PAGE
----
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From cradle to grave?

There is no conclusive evidence that chiropractic maintenance therapy works, says Professor Edzard Ernst

In 1926, BJ Palmer, the son of the founding father of chiropractic, wrote: ‘patients should never be told that they are well, only that they are getting better. If a patient asks if chiropractic treatments are to be continued for life, the answer should be: No, only as long as you want to stay healthy.'

Since then chiropractic has changed, but the notion that regular chiropractic treatments maintain patients at their optimal level and prevent illness is still a widespread concept in chiropractic.

Thousands of websites promote it. Many chiropractors would like to see maintenance care for each patient from the cradle to the grave.

This, of course, begs the question whether or not maintenance care is effective. A recent systematic review [1] found only one pilot study addressing this question. In this trial, 29 back pain sufferers were randomised to receiving either nine months of maintenance therapy or to having no such treatment.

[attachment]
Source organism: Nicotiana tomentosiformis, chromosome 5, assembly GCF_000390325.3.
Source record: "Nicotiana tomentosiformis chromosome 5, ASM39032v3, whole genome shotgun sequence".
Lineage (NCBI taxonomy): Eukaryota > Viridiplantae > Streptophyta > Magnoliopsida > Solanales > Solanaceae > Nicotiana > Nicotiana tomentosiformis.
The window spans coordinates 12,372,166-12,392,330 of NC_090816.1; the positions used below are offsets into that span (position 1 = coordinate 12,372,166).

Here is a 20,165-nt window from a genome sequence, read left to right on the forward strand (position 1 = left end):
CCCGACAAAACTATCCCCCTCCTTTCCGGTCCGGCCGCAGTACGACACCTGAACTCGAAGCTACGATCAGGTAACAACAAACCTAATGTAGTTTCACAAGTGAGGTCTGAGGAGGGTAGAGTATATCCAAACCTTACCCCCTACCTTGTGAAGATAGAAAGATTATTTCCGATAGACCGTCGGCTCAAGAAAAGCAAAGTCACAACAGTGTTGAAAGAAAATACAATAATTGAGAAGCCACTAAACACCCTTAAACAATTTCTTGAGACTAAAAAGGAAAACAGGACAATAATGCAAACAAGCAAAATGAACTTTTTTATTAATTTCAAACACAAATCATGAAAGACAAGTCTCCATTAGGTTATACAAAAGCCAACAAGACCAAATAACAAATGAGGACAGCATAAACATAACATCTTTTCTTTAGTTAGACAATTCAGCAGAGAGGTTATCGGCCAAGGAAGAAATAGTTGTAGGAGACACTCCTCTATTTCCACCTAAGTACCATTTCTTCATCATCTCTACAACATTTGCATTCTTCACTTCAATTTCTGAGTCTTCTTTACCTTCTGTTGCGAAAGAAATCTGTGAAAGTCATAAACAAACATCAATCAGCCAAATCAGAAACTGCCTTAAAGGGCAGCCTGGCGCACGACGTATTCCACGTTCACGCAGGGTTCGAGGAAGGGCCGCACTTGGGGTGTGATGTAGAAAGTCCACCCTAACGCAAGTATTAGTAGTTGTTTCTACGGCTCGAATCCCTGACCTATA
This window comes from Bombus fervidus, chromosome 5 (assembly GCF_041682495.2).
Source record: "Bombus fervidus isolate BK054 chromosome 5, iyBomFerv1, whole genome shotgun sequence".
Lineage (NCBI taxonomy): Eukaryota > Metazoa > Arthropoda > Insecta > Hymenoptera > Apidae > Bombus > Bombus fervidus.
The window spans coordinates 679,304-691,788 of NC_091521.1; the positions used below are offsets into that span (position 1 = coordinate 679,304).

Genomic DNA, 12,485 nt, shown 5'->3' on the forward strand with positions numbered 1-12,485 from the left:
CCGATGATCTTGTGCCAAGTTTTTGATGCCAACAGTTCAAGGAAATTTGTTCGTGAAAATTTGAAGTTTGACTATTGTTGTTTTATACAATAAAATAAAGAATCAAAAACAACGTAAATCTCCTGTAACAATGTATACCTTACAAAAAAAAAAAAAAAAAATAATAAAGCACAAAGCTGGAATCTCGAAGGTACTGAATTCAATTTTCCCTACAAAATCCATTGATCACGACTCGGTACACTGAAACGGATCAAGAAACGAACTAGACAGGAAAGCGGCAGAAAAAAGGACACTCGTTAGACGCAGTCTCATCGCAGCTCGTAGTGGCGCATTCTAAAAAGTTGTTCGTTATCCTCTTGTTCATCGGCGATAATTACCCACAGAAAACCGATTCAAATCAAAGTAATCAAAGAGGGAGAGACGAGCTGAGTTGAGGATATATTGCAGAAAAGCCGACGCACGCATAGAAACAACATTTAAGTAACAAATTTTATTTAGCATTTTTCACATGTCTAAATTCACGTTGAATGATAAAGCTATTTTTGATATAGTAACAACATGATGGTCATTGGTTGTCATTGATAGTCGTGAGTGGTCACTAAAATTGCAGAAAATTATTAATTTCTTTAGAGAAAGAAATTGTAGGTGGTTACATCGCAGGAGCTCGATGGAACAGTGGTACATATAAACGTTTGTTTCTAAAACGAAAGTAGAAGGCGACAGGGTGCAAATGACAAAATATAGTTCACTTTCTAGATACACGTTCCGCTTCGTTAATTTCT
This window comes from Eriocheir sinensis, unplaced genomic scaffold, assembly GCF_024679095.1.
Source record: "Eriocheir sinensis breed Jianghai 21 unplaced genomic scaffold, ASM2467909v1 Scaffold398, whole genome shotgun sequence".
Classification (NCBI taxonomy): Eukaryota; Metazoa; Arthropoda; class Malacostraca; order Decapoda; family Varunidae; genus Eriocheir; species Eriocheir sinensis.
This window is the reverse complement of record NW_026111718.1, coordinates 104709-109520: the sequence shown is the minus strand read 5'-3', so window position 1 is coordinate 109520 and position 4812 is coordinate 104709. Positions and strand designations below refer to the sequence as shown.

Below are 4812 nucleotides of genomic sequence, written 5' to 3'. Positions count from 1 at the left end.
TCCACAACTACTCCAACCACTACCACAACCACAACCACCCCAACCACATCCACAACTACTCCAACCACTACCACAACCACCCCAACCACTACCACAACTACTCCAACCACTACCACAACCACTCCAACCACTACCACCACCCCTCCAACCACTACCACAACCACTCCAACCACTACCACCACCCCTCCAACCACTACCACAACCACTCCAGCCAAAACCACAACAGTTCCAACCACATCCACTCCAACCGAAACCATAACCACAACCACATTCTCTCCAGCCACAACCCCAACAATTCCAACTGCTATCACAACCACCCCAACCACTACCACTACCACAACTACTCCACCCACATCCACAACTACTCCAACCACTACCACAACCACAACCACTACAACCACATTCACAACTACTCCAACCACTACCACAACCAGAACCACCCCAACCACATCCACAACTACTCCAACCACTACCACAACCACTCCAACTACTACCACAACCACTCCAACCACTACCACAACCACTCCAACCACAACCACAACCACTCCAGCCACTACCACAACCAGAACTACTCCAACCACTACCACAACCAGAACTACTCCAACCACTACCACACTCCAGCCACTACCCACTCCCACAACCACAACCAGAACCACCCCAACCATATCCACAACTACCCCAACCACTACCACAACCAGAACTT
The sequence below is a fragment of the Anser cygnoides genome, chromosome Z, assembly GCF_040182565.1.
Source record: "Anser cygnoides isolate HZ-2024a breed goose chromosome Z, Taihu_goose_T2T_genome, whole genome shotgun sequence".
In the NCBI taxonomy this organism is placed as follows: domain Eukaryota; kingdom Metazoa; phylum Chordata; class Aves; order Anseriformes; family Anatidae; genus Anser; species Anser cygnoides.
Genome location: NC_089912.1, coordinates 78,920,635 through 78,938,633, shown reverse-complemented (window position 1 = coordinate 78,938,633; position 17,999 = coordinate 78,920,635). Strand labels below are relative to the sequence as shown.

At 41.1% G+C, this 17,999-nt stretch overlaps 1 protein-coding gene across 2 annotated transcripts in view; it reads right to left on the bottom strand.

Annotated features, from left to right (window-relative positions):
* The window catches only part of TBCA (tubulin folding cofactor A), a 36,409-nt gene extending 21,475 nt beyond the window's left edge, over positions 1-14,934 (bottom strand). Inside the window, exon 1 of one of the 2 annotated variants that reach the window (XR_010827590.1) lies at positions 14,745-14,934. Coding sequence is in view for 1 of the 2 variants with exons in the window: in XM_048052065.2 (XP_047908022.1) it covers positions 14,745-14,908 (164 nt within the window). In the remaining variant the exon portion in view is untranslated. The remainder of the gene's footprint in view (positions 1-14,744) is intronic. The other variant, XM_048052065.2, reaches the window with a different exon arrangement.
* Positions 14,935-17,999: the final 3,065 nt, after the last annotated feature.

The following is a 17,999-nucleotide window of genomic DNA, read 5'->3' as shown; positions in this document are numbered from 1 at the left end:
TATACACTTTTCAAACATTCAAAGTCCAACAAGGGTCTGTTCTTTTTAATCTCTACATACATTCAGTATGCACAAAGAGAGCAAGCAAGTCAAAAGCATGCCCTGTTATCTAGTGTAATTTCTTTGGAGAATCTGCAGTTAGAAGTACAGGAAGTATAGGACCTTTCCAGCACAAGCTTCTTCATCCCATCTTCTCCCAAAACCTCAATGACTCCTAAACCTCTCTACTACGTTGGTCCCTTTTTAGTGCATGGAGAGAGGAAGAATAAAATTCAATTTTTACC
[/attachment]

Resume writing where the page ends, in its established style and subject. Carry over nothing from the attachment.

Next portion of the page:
The results failed to show any differences in pain at follow-up. Since then no further studies have emerged. This means that no conclusive research on the effectiveness of chiropractic maintenance treatment currently exists.

We should put all of this in the context of the risks and costs of this approach. Several prospective studies have shown that around half of all chiropractic patients suffer adverse effects, mostly pain, after chiropractic treatments. These adverse effects are usually mild to moderate and normally lasts 24 to 48 hours. Not even chiropractors deny their existence. However, several hundred cases of serious complications, including dozens of fatalities, have also been reported and there is a heated debate whether they are caused by chiropractic or not. Most of them are due to vertebral artery dissection after upper spinal manipulation. Numerous deaths are on record [2] – and that perhaps gives the concept ‘from cradle to grave' an entirely different connotation.

Professor Edzard Ernst is professor of complementary medicine at the Peninsula Medical School, University of Exeter

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